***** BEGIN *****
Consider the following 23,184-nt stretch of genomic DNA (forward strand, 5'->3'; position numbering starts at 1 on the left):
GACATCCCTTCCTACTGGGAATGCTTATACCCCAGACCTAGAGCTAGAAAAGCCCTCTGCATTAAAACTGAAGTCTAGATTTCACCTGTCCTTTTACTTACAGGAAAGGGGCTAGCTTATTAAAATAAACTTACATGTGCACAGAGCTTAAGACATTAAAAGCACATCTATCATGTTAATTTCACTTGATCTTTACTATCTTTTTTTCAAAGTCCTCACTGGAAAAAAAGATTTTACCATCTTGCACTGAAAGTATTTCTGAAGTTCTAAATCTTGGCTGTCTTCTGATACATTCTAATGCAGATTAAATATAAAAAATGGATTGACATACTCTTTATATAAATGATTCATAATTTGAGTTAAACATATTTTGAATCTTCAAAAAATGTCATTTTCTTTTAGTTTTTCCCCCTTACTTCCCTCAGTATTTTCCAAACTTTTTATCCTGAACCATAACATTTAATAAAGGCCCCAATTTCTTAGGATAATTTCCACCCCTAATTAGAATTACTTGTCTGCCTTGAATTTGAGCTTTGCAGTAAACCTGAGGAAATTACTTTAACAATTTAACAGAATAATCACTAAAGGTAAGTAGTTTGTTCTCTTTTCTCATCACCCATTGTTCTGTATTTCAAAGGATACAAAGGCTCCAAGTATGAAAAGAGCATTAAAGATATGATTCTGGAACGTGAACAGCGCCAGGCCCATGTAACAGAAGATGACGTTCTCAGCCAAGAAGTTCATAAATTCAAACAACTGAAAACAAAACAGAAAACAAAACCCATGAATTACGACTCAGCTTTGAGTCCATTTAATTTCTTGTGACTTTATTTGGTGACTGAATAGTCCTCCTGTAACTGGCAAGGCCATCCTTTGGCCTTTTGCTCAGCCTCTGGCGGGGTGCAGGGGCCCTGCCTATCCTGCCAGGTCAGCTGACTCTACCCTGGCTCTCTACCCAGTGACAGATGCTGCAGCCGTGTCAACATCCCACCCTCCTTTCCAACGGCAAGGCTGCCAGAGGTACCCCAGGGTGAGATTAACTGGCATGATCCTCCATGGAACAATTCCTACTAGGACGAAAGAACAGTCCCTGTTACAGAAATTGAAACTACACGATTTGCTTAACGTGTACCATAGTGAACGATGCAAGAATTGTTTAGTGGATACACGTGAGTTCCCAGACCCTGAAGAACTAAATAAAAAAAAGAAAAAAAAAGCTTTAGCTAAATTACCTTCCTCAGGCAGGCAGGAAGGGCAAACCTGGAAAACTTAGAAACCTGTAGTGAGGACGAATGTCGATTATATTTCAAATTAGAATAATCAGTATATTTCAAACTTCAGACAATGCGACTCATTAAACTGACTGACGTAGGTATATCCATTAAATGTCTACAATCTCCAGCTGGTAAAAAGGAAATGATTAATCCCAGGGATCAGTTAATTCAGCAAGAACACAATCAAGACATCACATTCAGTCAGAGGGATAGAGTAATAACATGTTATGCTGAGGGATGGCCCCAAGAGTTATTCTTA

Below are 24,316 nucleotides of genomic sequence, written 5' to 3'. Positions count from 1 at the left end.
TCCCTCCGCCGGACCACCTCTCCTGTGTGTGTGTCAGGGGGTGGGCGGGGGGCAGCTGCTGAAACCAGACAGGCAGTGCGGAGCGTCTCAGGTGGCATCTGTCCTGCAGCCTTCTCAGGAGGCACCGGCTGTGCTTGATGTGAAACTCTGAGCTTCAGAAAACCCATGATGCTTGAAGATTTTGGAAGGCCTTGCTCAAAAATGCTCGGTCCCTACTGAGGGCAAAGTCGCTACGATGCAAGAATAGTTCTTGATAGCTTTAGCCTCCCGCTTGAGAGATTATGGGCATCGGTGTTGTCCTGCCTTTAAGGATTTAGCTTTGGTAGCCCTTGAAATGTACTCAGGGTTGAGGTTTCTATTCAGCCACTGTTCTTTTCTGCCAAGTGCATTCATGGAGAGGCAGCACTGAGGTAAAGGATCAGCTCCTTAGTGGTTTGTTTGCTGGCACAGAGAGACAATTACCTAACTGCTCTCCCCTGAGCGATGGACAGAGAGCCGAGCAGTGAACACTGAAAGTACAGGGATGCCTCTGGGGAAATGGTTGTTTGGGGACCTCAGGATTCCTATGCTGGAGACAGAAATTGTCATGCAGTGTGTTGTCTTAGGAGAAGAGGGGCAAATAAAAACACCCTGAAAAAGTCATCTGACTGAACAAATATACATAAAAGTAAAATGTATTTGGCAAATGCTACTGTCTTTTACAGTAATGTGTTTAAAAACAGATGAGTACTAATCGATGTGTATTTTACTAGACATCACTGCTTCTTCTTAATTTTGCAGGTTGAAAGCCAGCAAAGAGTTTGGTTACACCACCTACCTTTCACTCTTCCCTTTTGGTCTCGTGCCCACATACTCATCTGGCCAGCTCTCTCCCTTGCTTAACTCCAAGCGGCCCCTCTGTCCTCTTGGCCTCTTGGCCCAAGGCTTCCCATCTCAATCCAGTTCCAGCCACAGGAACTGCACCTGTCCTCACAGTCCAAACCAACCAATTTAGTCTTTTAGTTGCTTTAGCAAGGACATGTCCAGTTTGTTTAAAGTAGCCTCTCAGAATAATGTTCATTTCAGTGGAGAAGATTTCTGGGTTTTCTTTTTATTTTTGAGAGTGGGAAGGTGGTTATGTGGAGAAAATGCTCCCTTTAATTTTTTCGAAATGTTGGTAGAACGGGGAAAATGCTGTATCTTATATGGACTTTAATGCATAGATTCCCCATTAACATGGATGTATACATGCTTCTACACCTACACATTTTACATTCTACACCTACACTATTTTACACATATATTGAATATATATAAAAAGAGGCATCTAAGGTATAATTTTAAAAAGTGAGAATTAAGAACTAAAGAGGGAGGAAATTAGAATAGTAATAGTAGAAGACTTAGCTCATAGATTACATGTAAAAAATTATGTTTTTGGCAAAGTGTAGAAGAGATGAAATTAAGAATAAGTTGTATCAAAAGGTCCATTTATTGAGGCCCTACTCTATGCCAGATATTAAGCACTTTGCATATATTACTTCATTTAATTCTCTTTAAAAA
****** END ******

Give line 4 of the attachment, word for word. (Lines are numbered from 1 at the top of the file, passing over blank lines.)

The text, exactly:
TCCCTCCGCCGGACCACCTCTCCTGTGTGTGTGTCAGGGGGTGGGCGGGGGGCAGCTGCTGAAACCAGACAGGCAGTGCGGAGCGTCTCAGGTGGCATCTGTCCTGCAGCCTTCTCAGGAGGCACCGGCTGTGCTTGATGTGAAACTCTGAGCTTCAGAAAACCCATGATGCTTGAAGATTTTGGAAGGCCTTGCTCAAAAATGCTCGGTCCCTACTGAGGGCAAAGTCGCTACGATGCAAGAATAGTTCTTGATAGCTTTAGCCTCCCGCTTGAGAGATTATGGGCATCGGTGTTGTCCTGCCTTTAAGGATTTAGCTTTGGTAGCCCTTGAAATGTACTCAGGGTTGAGGTTTCTATTCAGCCACTGTTCTTTTCTGCCAAGTGCATTCATGGAGAGGCAGCACTGAGGTAAAGGATCAGCTCCTTAGTGGTTTGTTTGCTGGCACAGAGAGACAATTACCTAACTGCTCTCCCCTGAGCGATGGACAGAGAGCCGAGCAGTGAACACTGAAAGTACAGGGATGCCTCTGGGGAAATGGTTGTTTGGGGACCTCAGGATTCCTATGCTGGAGACAGAAATTGTCATGCAGTGTGTTGTCTTAGGAGAAGAGGGGCAAATAAAAACACCCTGAAAAAGTCATCTGACTGAACAAATATACATAAAAGTAAAATGTATTTGGCAAATGCTACTGTCTTTTACAGTAATGTGTTTAAAAACAGATGAGTACTAATCGATGTGTATTTTACTAGACATCACTGCTTCTTCTTAATTTTGCAGGTTGAAAGCCAGCAAAGAGTTTGGTTACACCACCTACCTTTCACTCTTCCCTTTTGGTCTCGTGCCCACATACTCATCTGGCCAGCTCTCTCCCTTGCTTAACTCCAAGCGGCCCCTCTGTCCTCTTGGCCTCTTGGCCCAAGGCTTCCCATCTCAATCCAGTTCCAGCCACAGGAACTGCACCTGTCCTCACAGTCCAAACCAACCAATTTAGTCTTTTAGTTGCTTTAGCAAGGACATGTCCAGTTTGTTTAAAGTAGCCTCTCAGAATAATGTTCATTTCAGTGGAGAAGATTTCTGGGTTTTCTTTTTATTTTTGAGAGTGGGAAGGTGGTTATGTGGAGAAAATGCTCCCTTTAATTTTTTCGAAATGTTGGTAGAACGGGGAAAATGCTGTATCTTATATGGACTTTAATGCATAGATTCCCCATTAACATGGATGTATACATGCTTCTACACCTACACATTTTACATTCTACACCTACACTATTTTACACATATATTGAATATATATAAAAAGAGGCATCTAAGGTATAATTTTAAAAAGTGAGAATTAAGAACTAAAGAGGGAGGAAATTAGAATAGTAATAGTAGAAGACTTAGCTCATAGATTACATGTAAAAAATTATGTTTTTGGCAAAGTGTAGAAGAGATGAAATTAAGAATAAGTTGTATCAAAAGGTCCATTTATTGAGGCCCTACTCTATGCCAGATATTAAGCACTTTGCATATATTACTTCATTTAATTCTCTTTAAAAA